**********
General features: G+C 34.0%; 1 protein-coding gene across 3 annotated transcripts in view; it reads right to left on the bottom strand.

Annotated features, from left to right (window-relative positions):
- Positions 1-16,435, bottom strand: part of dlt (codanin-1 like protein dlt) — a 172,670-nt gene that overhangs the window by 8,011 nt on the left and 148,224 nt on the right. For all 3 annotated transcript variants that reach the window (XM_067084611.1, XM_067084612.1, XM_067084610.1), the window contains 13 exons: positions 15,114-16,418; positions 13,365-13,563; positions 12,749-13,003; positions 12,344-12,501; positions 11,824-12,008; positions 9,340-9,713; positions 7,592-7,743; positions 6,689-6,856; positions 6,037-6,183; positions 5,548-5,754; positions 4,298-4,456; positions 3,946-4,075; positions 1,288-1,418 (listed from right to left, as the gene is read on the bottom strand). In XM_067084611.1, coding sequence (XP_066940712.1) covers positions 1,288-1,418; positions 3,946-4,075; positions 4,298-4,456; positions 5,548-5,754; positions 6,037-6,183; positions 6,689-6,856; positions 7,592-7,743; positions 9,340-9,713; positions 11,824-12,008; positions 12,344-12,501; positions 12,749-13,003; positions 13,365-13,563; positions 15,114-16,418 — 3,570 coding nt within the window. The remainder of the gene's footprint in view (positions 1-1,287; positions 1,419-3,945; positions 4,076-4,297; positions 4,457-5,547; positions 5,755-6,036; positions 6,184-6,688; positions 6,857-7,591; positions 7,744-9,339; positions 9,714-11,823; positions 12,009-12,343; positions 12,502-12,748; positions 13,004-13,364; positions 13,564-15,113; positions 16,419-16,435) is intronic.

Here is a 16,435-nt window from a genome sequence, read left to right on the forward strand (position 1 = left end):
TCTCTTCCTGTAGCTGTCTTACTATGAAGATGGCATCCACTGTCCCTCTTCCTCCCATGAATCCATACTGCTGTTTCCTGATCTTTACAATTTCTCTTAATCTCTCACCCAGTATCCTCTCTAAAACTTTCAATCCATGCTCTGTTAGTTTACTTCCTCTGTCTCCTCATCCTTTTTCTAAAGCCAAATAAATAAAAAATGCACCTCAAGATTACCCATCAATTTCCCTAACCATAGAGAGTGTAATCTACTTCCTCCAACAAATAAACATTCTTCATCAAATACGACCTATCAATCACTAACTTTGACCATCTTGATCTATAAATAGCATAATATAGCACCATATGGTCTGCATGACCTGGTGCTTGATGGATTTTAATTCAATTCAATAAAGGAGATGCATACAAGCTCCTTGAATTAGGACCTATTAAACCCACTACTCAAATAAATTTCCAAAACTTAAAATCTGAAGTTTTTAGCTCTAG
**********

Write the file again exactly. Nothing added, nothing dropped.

General features: G+C 34.0%; 1 protein-coding gene across 3 annotated transcripts in view; it reads right to left on the bottom strand.

Annotated features, from left to right (window-relative positions):
- Positions 1-16,435, bottom strand: part of dlt (codanin-1 like protein dlt) — a 172,670-nt gene that overhangs the window by 8,011 nt on the left and 148,224 nt on the right. For all 3 annotated transcript variants that reach the window (XM_067084611.1, XM_067084612.1, XM_067084610.1), the window contains 13 exons: positions 15,114-16,418; positions 13,365-13,563; positions 12,749-13,003; positions 12,344-12,501; positions 11,824-12,008; positions 9,340-9,713; positions 7,592-7,743; positions 6,689-6,856; positions 6,037-6,183; positions 5,548-5,754; positions 4,298-4,456; positions 3,946-4,075; positions 1,288-1,418 (listed from right to left, as the gene is read on the bottom strand). In XM_067084611.1, coding sequence (XP_066940712.1) covers positions 1,288-1,418; positions 3,946-4,075; positions 4,298-4,456; positions 5,548-5,754; positions 6,037-6,183; positions 6,689-6,856; positions 7,592-7,743; positions 9,340-9,713; positions 11,824-12,008; positions 12,344-12,501; positions 12,749-13,003; positions 13,365-13,563; positions 15,114-16,418 — 3,570 coding nt within the window. The remainder of the gene's footprint in view (positions 1-1,287; positions 1,419-3,945; positions 4,076-4,297; positions 4,457-5,547; positions 5,755-6,036; positions 6,184-6,688; positions 6,857-7,591; positions 7,744-9,339; positions 9,714-11,823; positions 12,009-12,343; positions 12,502-12,748; positions 13,004-13,364; positions 13,564-15,113; positions 16,419-16,435) is intronic.

Here is a 16,435-nt window from a genome sequence, read left to right on the forward strand (position 1 = left end):
TCTCTTCCTGTAGCTGTCTTACTATGAAGATGGCATCCACTGTCCCTCTTCCTCCCATGAATCCATACTGCTGTTTCCTGATCTTTACAATTTCTCTTAATCTCTCACCCAGTATCCTCTCTAAAACTTTCAATCCATGCTCTGTTAGTTTACTTCCTCTGTCTCCTCATCCTTTTTCTAAAGCCAAATAAATAAAAAATGCACCTCAAGATTACCCATCAATTTCCCTAACCATAGAGAGTGTAATCTACTTCCTCCAACAAATAAACATTCTTCATCAAATACGACCTATCAATCACTAACTTTGACCATCTTGATCTATAAATAGCATAATATAGCACCATATGGTCTGCATGACCTGGTGCTTGATGGATTTTAATTCAATTCAATAAAGGAGATGCATACAAGCTCCTTGAATTAGGACCTATTAAACCCACTACTCAAATAAATTTCCAAAACTTAAAATCTGAAGTTTTTAGCTCTAG